Stacey Vanek Smith: Apple is expected to unveil the new iPhone 5 at a huge press conference tomorrow in San Francisco. The tech world has been buzzing for months. Of course, no one pitched a new product like Steve Jobs -- he made those launches famous. This time, Apple's Chief Presenting Officer will be Tim Cook.
Marketplace's Mitchell Hartman takes a look at what it takes to turn a CEO into pitchman.
Mitchell Hartman: Remember this guy?
Frank Perdue: My advertising may be good. But it's nowhere near as good as my chickens.
That was Frank Perdue, hawking his tender birds in the 1970s. So the CEO-as-pitchman idea wasn't invented yesterday. Lee Iacocca did it for cars, Dave Thomas did it for Wendy's hamburgers.
But Apple completely changed the game, says technology analyst Carl Howe at the Yankee Group.
Carl Howe: Steve Jobs really set a gold standard, that they made their CEO the celebrity.
Now, says Howe, the CEO-as-brand-ambassador is something the market demands.
Howe: Because most ordinary people don't understand all the bits and pieces. So they're looking for somebody they can trust, who will tell them why they should buy it.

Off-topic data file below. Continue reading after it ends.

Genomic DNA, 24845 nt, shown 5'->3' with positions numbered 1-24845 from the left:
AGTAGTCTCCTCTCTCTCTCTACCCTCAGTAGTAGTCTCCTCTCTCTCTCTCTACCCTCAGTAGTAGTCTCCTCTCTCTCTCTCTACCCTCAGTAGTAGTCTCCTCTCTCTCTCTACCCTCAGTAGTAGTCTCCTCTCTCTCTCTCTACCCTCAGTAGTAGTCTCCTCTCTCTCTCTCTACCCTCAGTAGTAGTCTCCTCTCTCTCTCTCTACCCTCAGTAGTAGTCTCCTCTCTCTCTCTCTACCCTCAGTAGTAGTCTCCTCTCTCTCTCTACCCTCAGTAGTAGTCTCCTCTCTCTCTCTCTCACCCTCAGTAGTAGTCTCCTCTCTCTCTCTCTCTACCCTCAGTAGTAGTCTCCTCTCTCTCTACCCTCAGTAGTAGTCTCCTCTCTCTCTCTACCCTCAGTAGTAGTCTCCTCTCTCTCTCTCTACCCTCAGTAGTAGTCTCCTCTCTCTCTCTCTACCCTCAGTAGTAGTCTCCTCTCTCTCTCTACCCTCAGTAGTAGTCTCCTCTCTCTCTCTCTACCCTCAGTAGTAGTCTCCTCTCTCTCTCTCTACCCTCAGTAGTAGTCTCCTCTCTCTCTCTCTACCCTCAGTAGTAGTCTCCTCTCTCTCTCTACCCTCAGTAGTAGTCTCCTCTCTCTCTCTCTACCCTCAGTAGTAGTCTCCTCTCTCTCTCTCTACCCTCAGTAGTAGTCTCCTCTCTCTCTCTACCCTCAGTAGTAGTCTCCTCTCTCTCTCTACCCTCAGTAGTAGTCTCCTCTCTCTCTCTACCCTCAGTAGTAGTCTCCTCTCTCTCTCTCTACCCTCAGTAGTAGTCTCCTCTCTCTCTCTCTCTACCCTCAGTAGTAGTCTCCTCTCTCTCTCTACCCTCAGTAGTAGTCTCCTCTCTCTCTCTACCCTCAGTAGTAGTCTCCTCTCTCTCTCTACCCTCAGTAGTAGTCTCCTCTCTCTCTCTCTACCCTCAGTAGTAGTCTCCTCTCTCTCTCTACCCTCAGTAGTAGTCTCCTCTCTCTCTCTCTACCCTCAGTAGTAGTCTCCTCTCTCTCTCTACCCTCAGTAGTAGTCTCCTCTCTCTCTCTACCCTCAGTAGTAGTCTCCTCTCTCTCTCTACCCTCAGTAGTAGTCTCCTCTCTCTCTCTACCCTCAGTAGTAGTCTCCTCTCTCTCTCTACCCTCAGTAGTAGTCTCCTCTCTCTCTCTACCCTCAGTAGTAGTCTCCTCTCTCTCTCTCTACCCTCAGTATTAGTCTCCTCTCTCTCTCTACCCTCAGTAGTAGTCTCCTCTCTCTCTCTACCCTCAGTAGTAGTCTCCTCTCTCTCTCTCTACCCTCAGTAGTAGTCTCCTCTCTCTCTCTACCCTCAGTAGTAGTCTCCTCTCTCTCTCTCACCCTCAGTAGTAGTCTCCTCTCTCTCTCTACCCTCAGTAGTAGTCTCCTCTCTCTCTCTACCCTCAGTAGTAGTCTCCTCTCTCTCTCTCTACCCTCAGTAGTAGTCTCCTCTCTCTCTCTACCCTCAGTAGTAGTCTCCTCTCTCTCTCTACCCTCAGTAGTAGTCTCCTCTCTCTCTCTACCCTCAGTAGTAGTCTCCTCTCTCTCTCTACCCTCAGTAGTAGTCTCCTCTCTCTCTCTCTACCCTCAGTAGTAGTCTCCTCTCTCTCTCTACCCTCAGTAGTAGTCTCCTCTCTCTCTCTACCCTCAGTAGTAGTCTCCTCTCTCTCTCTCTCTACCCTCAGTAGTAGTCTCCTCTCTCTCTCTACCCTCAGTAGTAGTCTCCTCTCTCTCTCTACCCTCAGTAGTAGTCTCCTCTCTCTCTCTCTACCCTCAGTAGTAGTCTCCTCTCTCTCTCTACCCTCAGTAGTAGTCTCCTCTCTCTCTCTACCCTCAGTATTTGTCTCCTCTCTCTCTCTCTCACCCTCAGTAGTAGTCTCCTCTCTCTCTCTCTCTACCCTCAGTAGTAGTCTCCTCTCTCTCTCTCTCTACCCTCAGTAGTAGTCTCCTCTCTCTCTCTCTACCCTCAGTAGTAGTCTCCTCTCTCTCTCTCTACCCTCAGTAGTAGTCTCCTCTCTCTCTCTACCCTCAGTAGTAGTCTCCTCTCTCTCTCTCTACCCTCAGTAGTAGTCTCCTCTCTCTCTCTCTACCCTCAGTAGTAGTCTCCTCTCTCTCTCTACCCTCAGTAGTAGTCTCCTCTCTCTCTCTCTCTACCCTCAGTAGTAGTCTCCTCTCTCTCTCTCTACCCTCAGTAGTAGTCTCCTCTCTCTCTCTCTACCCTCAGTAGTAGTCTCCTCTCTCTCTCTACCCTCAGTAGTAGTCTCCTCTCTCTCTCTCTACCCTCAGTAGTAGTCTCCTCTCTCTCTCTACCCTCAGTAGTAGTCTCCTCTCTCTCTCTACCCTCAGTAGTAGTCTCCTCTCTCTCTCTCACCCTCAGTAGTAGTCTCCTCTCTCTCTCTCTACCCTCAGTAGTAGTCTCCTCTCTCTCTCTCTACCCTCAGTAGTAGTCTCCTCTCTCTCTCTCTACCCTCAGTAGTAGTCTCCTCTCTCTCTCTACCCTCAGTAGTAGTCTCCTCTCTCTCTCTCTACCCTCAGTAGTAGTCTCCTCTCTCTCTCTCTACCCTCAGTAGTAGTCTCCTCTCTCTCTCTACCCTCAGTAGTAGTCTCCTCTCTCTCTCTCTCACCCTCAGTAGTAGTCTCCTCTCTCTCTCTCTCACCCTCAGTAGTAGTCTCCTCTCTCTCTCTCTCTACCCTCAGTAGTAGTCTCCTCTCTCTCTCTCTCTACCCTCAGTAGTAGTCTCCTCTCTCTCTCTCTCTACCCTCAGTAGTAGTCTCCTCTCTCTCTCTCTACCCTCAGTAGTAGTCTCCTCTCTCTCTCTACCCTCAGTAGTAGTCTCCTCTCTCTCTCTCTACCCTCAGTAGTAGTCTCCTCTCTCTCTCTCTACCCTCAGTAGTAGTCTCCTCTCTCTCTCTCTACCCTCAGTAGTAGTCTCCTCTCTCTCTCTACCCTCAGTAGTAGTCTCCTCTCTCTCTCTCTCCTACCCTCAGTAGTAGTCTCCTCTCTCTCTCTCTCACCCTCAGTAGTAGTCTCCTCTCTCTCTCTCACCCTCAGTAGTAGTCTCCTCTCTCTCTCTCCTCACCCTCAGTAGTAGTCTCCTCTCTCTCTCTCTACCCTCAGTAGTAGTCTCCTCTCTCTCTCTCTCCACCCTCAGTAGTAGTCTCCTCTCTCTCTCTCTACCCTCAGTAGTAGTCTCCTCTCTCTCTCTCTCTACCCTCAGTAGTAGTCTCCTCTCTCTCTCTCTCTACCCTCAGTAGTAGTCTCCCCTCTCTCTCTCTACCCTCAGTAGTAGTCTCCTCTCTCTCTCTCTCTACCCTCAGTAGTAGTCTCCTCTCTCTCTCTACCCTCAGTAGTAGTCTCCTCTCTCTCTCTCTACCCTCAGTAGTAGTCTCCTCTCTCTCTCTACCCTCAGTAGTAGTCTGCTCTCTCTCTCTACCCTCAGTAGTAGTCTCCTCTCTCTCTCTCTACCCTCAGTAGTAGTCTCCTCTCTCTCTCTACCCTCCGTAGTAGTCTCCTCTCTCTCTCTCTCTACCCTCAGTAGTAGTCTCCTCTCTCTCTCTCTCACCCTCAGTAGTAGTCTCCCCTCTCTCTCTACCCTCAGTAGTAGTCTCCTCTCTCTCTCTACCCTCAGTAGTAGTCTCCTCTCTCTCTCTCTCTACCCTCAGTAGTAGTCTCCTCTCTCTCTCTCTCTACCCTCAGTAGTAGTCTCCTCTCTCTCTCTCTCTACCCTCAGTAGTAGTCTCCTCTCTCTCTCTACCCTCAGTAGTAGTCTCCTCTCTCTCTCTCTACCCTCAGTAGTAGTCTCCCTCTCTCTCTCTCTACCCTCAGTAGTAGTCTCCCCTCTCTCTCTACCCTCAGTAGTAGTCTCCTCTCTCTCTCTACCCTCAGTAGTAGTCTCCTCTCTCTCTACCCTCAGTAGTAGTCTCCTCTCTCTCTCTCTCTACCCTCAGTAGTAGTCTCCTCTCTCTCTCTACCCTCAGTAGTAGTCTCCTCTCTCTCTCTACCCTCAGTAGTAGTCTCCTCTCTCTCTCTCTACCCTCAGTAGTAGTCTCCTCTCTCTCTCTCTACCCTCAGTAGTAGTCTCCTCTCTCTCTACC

But the CEO may not be persuasive or charismatic, says management consultant Peter Cohan.
Cohan: Not everyone can do it as well as Steve Jobs, and everyone just looks sort of pathetic by comparison.
Cohan says Jeff Bezos pulls it off pretty well for Amazon these days. But Nokia's Stephen Elop and Microsoft's Steve Ballmer? Not so much.
Cohan: The damage can go beyond just not being that effective as a salesperson. It can be demoralizing to employees, it could be demoralizing to investors.
Or worse, says David Reibstein, a professor of marketing at the Wharton School.
David Reibstein: What happens if some non-favorable press happens for that individual? So for example, Martha Stewart, wearing the clothes and showing it as fashion.
Until her fashion statement ran to prison jumpsuits. Bad for Stewart, bad for the brand.
I'm Mitchell Hartman for Marketplace.